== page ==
4. NIAID Mouse Study Shows Benefits of COVID-19 Nasal Vaccine vs. Intramuscular (NIAID) A new comparison study in PNAS from NIAID intramural scientists clearly shows that for SARS-CoV-2, nasal vaccination – particularly in two doses – has clear advantages over muscular delivery in laboratory mice. The vaccine tested uses an old immune-activation concept: modified vaccinia virus Ankara (MVA), which is a licensed smallpox and monkeypox vaccine, and is being actively pursued as a vector, or carrier, to deliver a viral protein for other infectious diseases. For this vaccine candidate, the MVA vector delivers the spike protein of SARS-CoV-2, which sits on the surface of the virus, to spur an immune response. Both the nasal and muscular vaccines were durable, maintaining neutralizing levels of antibodies against SARS-CoV-2 for more than six months; the antibodies neutralized the initial virus strain and the Beta and Omicron variants, although to a lesser extent. Potency waned at a rate of about 20 percent per month, consistent with what researchers have observed with mRNA COVID-19 vaccines. Although the study did not explore the vaccine’s ability to halt virus transmission, scientists theorize that a vaccine that can prevent or quickly eliminate virus in nasal passages would likely reduce the likelihood of person-to-person transmission.

5. Cases and mortality by country



”…There’s now a much better understanding of airborne transmission of respiratory diseases. If we got our act together, we could do for indoor air sanitation something similar to what we did to water after discovering waterborne diseases, in terms of regulating it to make it safer with better air cleaning filters, ventilation and other methods. We would see benefits against all the other respiratory viruses that are airborne too. It would be costly at first, but we would recoup that cost because illness is very costly — in terms of the human suffering but also financially…”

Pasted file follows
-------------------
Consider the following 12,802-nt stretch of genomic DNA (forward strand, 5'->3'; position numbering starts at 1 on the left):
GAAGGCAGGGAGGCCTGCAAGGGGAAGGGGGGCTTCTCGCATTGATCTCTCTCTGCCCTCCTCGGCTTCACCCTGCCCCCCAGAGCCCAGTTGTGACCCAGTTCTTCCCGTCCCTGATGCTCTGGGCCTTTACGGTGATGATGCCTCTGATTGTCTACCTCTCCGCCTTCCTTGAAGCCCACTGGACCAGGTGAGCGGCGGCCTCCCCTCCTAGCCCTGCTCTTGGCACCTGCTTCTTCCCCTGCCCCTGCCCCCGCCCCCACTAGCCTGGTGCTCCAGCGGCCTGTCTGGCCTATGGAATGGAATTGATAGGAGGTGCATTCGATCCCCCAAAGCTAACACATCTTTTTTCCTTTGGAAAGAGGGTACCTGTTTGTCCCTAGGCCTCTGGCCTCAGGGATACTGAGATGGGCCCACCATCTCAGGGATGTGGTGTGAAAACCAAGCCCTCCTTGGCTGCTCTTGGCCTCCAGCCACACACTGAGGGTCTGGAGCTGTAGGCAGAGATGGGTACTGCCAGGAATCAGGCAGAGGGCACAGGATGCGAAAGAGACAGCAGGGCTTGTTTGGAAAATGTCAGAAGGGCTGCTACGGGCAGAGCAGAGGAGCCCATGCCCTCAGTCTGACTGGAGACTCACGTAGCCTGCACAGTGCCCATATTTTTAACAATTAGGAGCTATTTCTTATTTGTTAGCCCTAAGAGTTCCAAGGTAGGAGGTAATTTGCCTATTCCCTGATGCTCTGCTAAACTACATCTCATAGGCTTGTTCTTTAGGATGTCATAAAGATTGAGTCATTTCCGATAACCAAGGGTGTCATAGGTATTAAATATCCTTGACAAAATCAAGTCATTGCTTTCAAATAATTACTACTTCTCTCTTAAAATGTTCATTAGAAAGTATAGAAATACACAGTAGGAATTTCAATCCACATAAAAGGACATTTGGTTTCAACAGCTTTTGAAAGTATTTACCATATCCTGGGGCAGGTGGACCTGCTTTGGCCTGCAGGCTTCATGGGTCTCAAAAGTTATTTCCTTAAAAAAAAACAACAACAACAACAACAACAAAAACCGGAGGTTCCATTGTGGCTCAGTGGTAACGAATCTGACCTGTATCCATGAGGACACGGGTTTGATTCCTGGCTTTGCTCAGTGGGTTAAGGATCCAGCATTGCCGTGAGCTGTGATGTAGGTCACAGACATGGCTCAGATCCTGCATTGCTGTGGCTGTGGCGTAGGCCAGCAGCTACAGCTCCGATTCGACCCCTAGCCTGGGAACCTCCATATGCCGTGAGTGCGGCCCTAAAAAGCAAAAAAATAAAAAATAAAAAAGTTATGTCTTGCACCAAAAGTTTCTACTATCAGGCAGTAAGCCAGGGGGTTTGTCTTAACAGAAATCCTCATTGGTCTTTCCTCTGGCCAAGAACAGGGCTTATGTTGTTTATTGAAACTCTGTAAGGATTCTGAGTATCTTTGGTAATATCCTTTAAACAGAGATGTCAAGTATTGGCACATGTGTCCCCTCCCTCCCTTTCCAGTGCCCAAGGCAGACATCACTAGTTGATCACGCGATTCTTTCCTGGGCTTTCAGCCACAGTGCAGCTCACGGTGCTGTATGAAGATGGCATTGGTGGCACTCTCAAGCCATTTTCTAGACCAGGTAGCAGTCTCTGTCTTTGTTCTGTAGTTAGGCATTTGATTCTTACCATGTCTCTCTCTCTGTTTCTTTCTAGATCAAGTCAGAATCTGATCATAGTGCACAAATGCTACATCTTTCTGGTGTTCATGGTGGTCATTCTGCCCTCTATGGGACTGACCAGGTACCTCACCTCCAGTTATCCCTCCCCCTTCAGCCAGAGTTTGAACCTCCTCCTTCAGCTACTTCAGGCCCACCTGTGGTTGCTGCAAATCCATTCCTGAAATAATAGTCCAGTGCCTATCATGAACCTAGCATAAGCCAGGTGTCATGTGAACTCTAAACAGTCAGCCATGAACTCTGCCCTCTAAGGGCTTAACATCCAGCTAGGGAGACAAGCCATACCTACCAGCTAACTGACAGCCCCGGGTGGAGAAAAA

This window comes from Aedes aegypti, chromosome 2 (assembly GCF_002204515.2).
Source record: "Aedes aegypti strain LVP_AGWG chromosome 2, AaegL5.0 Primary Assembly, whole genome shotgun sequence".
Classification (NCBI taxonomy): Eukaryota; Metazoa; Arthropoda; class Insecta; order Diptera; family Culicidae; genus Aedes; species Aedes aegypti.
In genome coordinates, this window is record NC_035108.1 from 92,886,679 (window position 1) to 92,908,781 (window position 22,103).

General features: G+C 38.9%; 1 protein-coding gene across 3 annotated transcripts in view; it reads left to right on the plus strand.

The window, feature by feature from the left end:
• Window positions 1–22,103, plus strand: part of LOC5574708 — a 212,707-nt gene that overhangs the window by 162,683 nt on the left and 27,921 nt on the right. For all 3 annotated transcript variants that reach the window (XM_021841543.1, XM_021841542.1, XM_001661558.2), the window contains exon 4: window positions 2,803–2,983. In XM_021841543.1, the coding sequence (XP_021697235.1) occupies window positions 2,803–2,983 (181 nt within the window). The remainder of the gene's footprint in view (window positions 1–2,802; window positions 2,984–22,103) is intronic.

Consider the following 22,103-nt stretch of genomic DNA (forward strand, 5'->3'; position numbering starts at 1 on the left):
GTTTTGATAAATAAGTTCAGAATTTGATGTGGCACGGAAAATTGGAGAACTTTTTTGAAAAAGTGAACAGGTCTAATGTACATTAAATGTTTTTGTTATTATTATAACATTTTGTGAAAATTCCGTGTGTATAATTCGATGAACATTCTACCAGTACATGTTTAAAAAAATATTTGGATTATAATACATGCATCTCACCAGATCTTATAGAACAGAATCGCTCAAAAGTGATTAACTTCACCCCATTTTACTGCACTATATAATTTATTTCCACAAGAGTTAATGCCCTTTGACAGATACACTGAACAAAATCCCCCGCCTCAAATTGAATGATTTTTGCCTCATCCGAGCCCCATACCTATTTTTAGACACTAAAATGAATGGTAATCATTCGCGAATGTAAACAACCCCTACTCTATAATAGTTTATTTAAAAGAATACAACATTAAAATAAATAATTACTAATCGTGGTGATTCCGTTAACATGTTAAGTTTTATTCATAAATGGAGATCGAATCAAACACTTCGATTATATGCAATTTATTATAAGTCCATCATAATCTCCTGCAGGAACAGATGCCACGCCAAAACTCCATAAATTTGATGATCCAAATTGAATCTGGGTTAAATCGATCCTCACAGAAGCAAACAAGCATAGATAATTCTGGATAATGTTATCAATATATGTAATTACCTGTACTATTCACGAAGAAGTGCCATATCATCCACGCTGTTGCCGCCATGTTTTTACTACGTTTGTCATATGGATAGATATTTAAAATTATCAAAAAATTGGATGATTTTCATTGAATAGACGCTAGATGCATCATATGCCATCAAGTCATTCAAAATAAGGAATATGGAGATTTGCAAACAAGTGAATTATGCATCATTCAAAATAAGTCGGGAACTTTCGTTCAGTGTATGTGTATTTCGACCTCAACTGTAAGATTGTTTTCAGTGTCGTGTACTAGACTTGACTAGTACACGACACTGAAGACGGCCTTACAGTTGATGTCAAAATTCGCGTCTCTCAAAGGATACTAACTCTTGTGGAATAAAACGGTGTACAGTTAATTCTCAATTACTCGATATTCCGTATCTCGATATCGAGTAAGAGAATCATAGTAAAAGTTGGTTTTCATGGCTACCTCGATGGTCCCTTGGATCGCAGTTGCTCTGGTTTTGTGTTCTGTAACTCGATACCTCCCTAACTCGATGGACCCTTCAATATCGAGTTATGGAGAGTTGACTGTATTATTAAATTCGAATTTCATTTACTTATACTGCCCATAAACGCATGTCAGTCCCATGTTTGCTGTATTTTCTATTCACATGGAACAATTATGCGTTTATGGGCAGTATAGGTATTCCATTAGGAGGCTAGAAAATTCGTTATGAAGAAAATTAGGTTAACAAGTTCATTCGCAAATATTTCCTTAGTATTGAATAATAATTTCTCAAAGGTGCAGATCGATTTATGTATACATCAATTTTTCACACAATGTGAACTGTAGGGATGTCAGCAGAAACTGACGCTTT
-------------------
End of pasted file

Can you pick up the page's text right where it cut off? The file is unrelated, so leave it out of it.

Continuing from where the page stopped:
Milton’s nearest neighbor (Carl) is causing trouble. Carl, who is said to have a theatrical or legal background — or both — is concerned about Milton’s more advantageous garden location. Carl alleges that Milton has an unfair advantage over all the other tomatoes by virtue of having less crowding, fewer ”pepperish” neighbors, better drainage, more sunlight, more access to nutrients, better medical care, and, especially, superior water rights. In addition, Carl is convinced that Milton gets more attention, affection, and admiration from me. He demands justice and equality and threatens legal action. He may leave and not come back. In fact, he is now learning how to speak Norwegian. Carl says t at he may withhold his tomatoes from the harvest, but, if his tomatoes are harvested, he demands a greater percentage of the proceeds. 

Milton, on the other hand, complains that despite Carl’d overlarge size, he is relatively unproductive and breeds mostly small, sickly-looking, smelly, holey tomatoes with chronic tomato worms and other disfiguring and distasteful skin and internal conditions. Milton also alleges that Carl has large, ugly, chronically exposed roots that he refuses to keep covered. What’s more, these ugly obscene roots chronically trespass on Milton’s space. 

I may need to get help in mediating this situation. Of course, Milton also got here. first.  I don’t know how this will turn out. Of course, Hi-Ho,  I  control the hoe!